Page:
New Moon
© NASA / JPL-Caltech
469219 Kamoʻoalewa also has an orbit around the Sun that keeps it as a constant companion of Earth.
Astronomers have discovered an asteroid that orbits the Sun with Earth, earning it the moniker "quasi-moon."

Recently discovered asteroid 2023 FW13 has created a bit of a stir among asteroid watchers. It turns out to be on an orbit that is not only in a 1:1 resonance with the Earth, but follows a path that actually circles Earth — albeit on an orbit that is so eccentric that it sweeps out halfway to Mars and in halfway to Venus.

There's no formal definition for objects such as this, which are sometimes called quasi-moons or quasi-satellites. They follow a path around Earth, but usually for no more than a few decades. Perhaps the best known of these objects, known as Kamoʻoalewa, was found in 2016, and is considered the smallest, closest, and most stable known quasi-satellite. It has an orbit that has been in a stable resonance with Earth for almost a century, and will remain so for centuries to come, according to calculations by Paul Chodas (Jet Propulsion Laboratory).

But this newfound asteroid, if preliminary orbital calculations are correct, will handily eclipse that record. Some estimates say it has circled Earth since at least 100 BC and will likely continue to do so until around AD 3700. If that's correct, 2023 FW13 would be the most stable quasi-satellite of Earth ever found.

The asteroid was first observed March 28th by the PanSTARRS observatory atop Haleakalā on Maui, Hawai'i. After further observations from the Canada France Hawaii Telescope on Mauna Kea, and from observatories on Kitt Peak and Mount Lemmon, the discovery was officially announced on April 1st. "When I saw the announcement, the very Earth-like semimajor axis looked suspicious to me," says Adrien Coffinet, a French astronomer and journalist. Coffinet was the first to identify the nature of the quasi-moon's orbit after running its orbital parameters through a simulator that extrapolates into the past and future.

The simulations led to others finding several pre-discovery observations, dating all the way back to 2012. This allowed refinement of the orbit, confirming that not only was it a quasi-satellite, but it had been so for millennia. "It seems to be the longest quasi-satellite of Earth known to date," Coffinet tells Sky & Telescope, with its orbit expected to be in that configuration for a span of almost 4,000 years.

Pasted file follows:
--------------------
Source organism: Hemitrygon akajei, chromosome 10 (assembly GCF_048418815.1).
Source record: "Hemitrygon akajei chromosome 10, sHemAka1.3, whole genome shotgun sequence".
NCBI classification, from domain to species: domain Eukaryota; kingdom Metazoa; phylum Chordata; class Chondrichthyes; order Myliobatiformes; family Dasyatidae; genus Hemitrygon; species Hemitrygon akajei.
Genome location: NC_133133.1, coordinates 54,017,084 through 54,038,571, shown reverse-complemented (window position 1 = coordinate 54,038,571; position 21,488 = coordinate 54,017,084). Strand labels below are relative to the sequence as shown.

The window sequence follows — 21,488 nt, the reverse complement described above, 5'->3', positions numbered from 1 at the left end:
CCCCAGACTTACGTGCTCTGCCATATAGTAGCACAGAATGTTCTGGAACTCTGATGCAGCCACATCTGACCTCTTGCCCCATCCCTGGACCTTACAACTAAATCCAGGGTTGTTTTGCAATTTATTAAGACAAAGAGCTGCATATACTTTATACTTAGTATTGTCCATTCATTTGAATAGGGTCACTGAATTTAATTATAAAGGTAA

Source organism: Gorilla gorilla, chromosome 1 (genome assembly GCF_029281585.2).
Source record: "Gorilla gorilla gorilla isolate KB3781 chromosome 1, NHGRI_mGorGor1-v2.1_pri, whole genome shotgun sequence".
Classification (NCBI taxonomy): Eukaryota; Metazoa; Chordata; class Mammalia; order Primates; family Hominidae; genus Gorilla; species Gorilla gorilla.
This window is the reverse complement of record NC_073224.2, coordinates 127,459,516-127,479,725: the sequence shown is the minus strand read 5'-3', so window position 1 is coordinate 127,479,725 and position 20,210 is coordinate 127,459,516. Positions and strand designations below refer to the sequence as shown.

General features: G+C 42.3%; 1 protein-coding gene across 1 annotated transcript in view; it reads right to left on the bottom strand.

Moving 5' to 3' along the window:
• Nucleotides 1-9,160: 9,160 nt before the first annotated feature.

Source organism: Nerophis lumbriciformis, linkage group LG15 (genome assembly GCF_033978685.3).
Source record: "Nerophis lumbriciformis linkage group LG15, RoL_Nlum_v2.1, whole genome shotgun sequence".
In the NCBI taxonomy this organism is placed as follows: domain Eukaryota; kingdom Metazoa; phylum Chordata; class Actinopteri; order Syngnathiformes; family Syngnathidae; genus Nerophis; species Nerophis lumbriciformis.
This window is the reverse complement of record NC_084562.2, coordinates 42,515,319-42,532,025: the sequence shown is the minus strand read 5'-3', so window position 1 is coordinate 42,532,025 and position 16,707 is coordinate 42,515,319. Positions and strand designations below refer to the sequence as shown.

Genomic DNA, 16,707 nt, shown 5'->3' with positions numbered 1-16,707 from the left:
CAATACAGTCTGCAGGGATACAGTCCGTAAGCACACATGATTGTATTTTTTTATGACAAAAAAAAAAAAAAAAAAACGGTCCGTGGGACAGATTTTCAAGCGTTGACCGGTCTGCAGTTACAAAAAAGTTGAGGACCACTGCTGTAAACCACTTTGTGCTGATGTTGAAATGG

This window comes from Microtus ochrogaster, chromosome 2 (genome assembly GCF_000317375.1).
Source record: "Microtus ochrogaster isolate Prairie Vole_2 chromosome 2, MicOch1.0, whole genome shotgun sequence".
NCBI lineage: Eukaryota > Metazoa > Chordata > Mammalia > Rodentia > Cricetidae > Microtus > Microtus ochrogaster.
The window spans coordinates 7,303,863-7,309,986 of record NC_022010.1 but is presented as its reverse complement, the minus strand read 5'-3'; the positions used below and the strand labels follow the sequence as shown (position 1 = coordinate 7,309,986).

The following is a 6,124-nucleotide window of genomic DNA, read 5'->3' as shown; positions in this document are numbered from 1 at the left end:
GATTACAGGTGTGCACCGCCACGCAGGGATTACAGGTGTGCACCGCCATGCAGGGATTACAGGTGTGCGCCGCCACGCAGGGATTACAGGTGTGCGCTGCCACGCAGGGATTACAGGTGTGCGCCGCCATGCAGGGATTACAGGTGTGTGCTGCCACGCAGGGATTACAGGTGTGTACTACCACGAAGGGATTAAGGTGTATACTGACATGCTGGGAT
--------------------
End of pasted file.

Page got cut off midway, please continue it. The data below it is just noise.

But Alan Harris (Space Science Institute) tells Sky & Telescope that, while 2023 FW13 does indeed circle Earth, there's a catch: "The dimension of the loop (about .18 astronomical unit in radius) is so large that Earth plays essentially no role in its motion," he says. For reference, Mercury orbits the Sun from 0.4 a.u. "[It's] in no way associated with Earth other than by chance."

The asteroid is actually orbiting the Sun and is not gravitationally bound to Earth. However, it's in resonance with our planet, which is why its path loops widely around Earth.

Even the chance of ending up in a quasi-orbit, Harris estimates, is not unique. A quick calculation suggests there are about 2 million near-Earth asteroids of its size or larger (with an absolute magnitude of 26), and that there should be about three such objects currently looping around Earth's position. So, he says, "the most unusual aspect is that the surveys chanced to detect it."

Such objects, Harris points out, although they do orbit in resonance with Earth, are quite unlikely ever to pose a serious threat. "The good news is, such an orbit doesn't result in an impacting trajectory 'out of the blue,'" he says. We'd likely discover any such impeding impact decades before it happened. In fact, Harris adds, "such an orbit has greater long-term stability than other non-resonant orbits."

Longtime asteroid specialist Richard Binzel (MIT) tells Sky & Telescope he estimates this object's size to be about 10 to 15 meters across: "Somewhere between a boxcar and a large Winnebago." (Coffinet's estimate is a bit bigger, about 20 meters across.)

Binzel says that objects in such orbits could even become potentially useful as "stepping stones" to Mars. Their near-match to Earth's orbit makes their relative velocity low enough that they could be accessed by spacecraft in a matter of months rather than years. That short travel time plus the objects' low gravity could mean that a mission "makes sense as a way to practice deep-space missions, before committing a crew and hardware to a longer mission to Mars," he says. "It's a shakedown cruise."